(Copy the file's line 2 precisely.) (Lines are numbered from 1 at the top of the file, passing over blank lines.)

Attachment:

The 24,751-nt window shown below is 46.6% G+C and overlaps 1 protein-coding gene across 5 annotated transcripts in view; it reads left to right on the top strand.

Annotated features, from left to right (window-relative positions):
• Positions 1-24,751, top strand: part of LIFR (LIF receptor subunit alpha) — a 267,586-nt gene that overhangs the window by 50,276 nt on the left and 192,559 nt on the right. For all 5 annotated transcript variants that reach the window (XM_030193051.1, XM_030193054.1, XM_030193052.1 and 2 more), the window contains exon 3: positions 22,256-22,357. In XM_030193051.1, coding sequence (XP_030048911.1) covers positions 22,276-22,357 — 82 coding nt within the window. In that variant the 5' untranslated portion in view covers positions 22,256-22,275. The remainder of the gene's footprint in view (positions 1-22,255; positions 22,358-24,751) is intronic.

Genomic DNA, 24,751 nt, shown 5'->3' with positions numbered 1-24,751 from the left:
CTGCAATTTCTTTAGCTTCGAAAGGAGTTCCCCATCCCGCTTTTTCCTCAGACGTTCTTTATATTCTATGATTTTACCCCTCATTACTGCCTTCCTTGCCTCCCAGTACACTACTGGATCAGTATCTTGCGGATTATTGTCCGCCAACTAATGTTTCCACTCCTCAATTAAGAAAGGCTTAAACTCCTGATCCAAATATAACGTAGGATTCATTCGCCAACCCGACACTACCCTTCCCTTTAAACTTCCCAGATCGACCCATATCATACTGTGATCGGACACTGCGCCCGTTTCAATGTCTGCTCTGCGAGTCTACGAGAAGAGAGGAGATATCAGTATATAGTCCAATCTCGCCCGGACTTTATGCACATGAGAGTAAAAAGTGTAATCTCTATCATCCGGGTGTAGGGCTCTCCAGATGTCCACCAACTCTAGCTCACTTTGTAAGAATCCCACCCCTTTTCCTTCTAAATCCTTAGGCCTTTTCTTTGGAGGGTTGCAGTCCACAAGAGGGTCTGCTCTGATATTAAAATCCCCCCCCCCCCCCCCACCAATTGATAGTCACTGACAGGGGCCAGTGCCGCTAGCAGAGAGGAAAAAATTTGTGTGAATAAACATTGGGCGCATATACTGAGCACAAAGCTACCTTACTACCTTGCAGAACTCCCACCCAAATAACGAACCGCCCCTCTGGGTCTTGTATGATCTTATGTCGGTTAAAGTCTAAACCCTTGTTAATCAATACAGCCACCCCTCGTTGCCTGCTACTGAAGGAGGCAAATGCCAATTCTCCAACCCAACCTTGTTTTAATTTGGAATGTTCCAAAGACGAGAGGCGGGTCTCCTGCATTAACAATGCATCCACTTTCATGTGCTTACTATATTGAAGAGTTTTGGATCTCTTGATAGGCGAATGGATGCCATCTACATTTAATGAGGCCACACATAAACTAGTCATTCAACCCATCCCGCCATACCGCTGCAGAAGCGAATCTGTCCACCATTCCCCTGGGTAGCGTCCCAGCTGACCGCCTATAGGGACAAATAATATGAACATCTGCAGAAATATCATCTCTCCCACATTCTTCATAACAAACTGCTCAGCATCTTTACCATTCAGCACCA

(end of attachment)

Annotated features, from left to right (window-relative positions):